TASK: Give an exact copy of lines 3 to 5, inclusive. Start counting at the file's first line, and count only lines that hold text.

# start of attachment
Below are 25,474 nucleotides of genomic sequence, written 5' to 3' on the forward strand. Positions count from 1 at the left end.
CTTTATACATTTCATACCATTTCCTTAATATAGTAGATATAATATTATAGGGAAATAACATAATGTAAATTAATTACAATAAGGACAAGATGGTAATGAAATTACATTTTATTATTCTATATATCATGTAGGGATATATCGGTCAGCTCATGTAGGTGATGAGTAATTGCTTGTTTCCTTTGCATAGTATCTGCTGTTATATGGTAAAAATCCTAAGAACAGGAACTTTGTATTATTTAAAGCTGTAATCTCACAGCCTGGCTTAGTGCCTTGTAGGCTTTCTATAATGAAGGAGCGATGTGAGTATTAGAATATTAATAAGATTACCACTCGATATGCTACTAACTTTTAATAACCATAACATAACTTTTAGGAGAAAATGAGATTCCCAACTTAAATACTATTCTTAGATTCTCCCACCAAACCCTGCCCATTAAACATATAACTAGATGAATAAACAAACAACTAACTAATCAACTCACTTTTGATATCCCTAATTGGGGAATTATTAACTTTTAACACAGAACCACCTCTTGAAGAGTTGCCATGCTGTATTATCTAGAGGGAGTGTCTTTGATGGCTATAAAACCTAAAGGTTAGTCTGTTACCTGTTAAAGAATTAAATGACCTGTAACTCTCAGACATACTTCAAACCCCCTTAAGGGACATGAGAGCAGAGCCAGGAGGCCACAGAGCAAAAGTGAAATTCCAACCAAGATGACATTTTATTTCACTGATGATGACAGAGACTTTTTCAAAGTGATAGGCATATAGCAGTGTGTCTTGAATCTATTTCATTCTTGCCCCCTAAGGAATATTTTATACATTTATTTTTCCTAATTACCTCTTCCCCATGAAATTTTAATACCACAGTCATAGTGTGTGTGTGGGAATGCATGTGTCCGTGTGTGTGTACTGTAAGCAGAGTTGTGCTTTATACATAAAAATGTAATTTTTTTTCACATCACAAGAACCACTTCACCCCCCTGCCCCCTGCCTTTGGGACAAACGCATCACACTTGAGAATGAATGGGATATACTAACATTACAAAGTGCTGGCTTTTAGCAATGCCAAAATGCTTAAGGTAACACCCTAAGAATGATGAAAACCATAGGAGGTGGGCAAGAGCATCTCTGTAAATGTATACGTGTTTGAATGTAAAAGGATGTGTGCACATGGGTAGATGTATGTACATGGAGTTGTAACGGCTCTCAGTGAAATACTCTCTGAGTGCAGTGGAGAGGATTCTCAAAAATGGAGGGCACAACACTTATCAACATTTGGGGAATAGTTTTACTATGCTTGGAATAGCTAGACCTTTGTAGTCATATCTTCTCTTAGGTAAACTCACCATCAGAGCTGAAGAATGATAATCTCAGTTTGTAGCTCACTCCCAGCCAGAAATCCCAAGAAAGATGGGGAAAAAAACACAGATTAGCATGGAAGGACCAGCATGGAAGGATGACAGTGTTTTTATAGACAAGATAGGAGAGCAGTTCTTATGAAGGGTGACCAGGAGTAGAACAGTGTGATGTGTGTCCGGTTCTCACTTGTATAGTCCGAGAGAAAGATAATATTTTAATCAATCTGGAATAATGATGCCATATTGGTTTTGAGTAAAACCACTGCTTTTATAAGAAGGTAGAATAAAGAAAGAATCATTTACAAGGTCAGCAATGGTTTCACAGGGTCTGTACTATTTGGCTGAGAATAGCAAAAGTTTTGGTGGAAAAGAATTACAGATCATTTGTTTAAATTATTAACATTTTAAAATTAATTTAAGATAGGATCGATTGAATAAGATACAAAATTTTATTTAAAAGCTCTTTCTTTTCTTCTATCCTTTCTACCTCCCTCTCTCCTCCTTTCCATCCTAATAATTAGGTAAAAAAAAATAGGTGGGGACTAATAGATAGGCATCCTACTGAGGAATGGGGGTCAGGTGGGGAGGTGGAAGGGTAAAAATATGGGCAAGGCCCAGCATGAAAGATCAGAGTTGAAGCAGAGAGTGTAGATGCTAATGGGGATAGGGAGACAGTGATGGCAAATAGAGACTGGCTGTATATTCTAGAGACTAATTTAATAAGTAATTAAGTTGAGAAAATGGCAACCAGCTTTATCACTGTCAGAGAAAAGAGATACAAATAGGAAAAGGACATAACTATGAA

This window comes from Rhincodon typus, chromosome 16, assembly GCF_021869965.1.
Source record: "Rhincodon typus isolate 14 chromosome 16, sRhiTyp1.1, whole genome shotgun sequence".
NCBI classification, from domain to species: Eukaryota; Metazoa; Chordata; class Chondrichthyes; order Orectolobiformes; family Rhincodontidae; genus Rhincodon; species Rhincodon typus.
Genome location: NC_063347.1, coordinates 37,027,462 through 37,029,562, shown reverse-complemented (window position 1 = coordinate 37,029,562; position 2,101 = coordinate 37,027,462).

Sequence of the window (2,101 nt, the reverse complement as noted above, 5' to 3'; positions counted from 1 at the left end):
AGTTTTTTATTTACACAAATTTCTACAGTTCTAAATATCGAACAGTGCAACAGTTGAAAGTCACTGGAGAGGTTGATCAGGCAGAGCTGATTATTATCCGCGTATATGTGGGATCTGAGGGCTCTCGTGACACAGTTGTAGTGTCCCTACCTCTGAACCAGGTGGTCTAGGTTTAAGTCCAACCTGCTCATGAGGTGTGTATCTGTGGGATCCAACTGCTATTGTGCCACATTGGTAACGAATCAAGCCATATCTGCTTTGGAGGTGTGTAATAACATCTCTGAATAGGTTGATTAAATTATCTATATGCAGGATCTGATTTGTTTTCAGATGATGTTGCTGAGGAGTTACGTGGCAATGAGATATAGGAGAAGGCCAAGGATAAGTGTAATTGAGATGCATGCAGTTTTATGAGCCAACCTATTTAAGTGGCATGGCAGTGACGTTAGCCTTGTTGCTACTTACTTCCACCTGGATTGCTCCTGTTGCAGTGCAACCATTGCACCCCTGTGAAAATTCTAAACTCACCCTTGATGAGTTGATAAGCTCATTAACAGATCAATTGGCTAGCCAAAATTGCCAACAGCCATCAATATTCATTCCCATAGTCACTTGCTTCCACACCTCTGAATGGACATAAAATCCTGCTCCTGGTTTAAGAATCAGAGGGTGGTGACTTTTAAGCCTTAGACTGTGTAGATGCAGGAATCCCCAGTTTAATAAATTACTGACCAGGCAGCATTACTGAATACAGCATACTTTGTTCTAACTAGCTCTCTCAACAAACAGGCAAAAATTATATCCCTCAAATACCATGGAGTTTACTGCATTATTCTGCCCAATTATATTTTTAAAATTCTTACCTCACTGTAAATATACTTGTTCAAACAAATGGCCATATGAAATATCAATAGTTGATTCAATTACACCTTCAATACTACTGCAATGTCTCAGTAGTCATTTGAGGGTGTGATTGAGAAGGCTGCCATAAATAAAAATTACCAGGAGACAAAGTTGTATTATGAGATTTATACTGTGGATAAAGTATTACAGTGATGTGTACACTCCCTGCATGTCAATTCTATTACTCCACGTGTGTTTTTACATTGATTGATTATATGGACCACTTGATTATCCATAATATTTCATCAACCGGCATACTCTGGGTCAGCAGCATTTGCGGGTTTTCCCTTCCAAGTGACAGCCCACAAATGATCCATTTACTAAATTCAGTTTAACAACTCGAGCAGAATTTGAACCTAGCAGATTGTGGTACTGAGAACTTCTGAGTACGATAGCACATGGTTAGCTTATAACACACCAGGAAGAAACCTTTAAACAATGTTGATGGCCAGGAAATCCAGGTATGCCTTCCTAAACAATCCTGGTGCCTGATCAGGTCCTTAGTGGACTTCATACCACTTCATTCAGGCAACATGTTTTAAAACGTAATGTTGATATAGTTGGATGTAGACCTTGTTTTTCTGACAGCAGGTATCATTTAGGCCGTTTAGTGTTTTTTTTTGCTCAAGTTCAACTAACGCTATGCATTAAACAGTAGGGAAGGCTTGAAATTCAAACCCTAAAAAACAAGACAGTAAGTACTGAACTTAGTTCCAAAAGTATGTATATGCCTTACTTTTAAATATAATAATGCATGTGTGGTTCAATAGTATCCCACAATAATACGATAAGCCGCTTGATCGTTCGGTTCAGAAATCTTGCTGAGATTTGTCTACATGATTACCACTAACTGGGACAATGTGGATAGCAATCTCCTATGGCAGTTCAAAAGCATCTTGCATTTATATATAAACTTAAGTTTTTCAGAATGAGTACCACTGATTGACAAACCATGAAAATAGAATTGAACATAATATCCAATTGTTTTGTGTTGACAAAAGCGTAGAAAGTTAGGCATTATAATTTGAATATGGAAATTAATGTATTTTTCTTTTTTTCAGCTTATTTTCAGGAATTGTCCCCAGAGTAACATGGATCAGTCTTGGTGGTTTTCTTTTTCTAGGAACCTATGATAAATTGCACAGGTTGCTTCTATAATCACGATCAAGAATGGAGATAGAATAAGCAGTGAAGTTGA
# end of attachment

This window comes from Rhincodon typus, chromosome 16, assembly GCF_021869965.1.
Source record: "Rhincodon typus isolate 14 chromosome 16, sRhiTyp1.1, whole genome shotgun sequence".
NCBI classification, from domain to species: Eukaryota; Metazoa; Chordata; class Chondrichthyes; order Orectolobiformes; family Rhincodontidae; genus Rhincodon; species Rhincodon typus.